Cell phones, mirror neurons, and driving

Recent research has suggested that driving while conversing on a cell phone is more dangerous than doing so while speaking with passengers. The researchers suggest that passengers, by paying attention to conditions on the road, help drivers to pay attention at critical moments, thus mitigating the distractions that conversations cause. This seems reasonable. I would like to suggest an additional reason that phone conversations are distracting: humans’ ability and tendency to imagine the world through others’ eyes.

Another line of recent research has focused on “mirror neurons” in humans and other primates. These neurons, or networks thereof, fire similarly whether an individual performs a particular action or observes someone else performing it. That is, were I to observe you opening a jar, the same subset of these neurons would activate as if I were opening the jar. However, researchers are beginning to delve into an obvious complication: we identify with some things and types of actions more than with others. This makes our mirror neurons more likely to “mirror” some people’s actions more than others’.

The third piece of the puzzle is that imagining a scene triggers neurological processes similar to observing it with our eyes. Particularly vivid fantasies can result in significant changes throughout our bodies. For example, I used to drift off to sleep thinking about playing basketball; many nights, on the border of sleep, I would unwittingly hit my partner as I moved my arms to make a pass, and I would awaken with a pounding heart.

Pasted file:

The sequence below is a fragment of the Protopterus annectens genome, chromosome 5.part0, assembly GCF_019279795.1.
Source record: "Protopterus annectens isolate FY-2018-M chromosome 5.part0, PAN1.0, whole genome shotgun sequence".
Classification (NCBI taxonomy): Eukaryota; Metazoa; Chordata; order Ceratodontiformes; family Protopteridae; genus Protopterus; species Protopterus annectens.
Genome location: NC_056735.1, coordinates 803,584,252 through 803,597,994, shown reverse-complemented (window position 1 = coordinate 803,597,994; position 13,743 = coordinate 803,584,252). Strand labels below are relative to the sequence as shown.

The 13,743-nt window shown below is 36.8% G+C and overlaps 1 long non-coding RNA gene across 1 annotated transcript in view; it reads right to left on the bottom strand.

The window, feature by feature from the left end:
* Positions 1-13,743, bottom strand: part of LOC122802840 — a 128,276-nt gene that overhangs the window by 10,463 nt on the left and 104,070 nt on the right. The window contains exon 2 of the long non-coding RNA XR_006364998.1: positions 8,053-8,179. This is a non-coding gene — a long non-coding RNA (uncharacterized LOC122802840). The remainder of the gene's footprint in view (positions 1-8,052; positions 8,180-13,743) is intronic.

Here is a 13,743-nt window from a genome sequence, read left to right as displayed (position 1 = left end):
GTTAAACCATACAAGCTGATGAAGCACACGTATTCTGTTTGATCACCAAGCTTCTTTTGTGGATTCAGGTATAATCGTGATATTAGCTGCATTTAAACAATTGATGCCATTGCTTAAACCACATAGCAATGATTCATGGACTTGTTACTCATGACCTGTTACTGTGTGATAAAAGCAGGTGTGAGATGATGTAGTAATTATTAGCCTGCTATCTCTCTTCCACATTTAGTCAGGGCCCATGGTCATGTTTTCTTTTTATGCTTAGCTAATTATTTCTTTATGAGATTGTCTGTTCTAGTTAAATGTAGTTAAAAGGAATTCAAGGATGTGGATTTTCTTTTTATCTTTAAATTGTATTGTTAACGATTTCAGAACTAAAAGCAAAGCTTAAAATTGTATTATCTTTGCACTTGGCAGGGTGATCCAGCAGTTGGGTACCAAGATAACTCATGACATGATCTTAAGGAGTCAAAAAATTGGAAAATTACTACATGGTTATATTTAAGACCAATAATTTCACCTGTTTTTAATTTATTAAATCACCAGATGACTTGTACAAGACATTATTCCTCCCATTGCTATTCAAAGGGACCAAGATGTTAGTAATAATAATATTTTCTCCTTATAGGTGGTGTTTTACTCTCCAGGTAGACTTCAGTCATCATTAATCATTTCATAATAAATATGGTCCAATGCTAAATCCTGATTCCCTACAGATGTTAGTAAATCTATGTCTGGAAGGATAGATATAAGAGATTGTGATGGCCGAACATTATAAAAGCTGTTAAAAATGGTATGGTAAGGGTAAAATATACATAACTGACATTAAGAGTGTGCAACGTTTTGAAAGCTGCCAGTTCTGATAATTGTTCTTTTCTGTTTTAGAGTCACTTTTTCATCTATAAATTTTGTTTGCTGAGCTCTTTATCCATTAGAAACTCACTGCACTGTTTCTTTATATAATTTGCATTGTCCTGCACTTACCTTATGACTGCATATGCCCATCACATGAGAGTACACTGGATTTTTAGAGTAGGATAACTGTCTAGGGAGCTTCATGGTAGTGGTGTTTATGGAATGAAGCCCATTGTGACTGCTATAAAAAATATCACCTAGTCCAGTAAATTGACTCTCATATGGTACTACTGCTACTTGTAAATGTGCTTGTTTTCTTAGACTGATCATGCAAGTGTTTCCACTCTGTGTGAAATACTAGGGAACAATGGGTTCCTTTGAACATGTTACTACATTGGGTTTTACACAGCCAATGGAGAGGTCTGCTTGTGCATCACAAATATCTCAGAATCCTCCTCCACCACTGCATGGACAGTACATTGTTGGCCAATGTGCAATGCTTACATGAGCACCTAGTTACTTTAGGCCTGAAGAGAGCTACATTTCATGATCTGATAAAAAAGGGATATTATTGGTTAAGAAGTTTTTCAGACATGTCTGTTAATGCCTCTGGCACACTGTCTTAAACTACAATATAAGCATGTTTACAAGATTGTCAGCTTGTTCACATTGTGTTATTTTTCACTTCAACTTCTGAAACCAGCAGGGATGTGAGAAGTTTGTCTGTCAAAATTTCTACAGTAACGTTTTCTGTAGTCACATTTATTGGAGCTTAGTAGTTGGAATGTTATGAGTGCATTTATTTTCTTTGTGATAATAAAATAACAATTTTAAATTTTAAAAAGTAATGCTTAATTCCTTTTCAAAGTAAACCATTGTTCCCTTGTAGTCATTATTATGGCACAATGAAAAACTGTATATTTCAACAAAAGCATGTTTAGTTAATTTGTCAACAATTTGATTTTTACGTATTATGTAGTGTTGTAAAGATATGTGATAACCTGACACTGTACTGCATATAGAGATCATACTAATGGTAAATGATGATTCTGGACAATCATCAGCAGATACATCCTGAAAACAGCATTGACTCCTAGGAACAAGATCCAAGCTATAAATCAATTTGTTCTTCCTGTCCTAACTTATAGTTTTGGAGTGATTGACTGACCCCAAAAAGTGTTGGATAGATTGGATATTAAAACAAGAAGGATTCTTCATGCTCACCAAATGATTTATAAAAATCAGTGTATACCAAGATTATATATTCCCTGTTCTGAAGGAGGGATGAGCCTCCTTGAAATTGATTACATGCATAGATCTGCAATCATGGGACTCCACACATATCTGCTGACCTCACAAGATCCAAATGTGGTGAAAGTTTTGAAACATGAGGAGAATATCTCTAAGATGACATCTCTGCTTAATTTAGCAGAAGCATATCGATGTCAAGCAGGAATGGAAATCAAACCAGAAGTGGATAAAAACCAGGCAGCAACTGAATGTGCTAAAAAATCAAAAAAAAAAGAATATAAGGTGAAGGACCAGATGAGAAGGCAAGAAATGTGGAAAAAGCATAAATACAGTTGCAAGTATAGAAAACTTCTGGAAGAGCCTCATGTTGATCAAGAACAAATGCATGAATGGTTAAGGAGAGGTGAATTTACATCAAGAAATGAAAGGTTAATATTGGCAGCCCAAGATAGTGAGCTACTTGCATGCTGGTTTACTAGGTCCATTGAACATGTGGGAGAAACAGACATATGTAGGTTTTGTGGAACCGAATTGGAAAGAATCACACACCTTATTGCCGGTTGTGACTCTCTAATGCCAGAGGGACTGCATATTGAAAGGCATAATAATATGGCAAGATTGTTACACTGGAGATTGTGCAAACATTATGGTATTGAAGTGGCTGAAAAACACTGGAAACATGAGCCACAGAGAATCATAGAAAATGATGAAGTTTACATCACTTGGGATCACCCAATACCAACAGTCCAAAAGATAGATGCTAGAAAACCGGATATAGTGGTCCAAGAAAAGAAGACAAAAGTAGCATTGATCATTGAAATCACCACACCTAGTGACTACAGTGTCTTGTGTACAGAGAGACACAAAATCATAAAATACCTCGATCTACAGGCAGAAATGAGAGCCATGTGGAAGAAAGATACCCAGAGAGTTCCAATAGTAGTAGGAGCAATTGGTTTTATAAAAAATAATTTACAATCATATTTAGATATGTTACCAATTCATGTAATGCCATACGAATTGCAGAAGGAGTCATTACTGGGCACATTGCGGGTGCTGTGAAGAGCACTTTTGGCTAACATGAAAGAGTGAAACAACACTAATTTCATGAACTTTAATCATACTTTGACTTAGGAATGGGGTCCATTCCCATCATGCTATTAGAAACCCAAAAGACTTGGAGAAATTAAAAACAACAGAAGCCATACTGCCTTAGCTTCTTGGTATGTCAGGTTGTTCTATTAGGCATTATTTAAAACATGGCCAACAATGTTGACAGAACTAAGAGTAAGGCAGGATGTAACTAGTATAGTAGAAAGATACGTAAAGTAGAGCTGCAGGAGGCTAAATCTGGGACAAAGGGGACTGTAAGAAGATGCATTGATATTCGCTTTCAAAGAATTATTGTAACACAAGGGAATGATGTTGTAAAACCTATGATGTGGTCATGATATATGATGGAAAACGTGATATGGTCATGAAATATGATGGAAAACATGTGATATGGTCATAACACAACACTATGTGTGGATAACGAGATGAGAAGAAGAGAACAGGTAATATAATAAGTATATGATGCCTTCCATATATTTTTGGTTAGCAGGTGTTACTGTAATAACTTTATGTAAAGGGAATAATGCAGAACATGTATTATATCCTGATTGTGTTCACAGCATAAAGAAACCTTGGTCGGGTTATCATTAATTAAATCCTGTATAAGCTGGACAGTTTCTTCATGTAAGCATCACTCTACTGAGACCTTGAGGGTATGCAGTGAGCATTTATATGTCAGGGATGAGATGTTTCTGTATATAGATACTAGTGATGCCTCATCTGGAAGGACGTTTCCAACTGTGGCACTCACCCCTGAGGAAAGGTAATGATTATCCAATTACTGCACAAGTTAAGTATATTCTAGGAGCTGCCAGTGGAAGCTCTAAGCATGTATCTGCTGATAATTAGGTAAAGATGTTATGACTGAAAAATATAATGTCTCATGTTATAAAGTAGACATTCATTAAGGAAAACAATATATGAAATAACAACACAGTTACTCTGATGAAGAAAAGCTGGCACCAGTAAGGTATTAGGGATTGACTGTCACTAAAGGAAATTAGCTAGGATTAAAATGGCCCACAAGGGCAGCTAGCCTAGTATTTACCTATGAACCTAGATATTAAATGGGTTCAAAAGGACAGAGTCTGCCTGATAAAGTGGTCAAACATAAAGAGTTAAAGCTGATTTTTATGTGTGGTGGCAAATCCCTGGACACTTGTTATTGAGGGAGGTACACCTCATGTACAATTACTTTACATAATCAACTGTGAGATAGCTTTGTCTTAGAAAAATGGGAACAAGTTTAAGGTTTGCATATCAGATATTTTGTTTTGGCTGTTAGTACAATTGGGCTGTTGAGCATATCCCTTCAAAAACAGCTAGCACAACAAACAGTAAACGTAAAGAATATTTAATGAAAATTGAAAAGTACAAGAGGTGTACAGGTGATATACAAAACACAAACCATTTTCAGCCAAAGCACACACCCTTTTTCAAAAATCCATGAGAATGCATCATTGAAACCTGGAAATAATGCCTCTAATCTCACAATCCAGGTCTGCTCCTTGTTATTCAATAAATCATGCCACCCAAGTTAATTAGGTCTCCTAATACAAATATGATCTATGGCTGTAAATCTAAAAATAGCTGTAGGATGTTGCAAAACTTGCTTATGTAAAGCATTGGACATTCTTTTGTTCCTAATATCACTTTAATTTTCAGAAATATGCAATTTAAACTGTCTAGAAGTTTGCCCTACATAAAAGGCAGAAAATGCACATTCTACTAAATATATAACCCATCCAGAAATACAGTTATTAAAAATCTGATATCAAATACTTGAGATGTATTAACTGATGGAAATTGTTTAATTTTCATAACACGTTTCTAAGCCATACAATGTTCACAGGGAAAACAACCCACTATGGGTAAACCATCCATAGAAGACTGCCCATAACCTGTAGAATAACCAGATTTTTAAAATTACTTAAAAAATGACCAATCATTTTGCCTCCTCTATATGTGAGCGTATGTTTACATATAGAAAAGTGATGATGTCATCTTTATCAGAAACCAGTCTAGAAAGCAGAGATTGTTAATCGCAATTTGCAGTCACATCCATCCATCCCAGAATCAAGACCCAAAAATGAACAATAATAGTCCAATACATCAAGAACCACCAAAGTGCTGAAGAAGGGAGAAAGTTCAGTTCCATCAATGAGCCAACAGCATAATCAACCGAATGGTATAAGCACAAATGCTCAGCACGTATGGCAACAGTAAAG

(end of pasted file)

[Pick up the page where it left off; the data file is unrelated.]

So, back to driving: drivers talking on cell phones, handless or not, will imagine themselves to be in the presence of their conversational partner. The closer they feel to their partner, the more deeply they will imagine this displaced scene. Perhaps they see their partner’s face, but perhaps, their mirror neurons firing, they also imagine what the conversant is seeing and doing. For example, imagining my mother’s experience in her house will certainly distract me from driving. Conversely, drivers speaking with passengers are more likely to imagine what the passenger sees – the road ahead. (Passengers watching movies are another story.)

The obvious moral is to avoid speaking on the cell phone while driving. If you insist on doing so, at least monitor your attention so that you do not displace your mind’s eye into someone else’s head.

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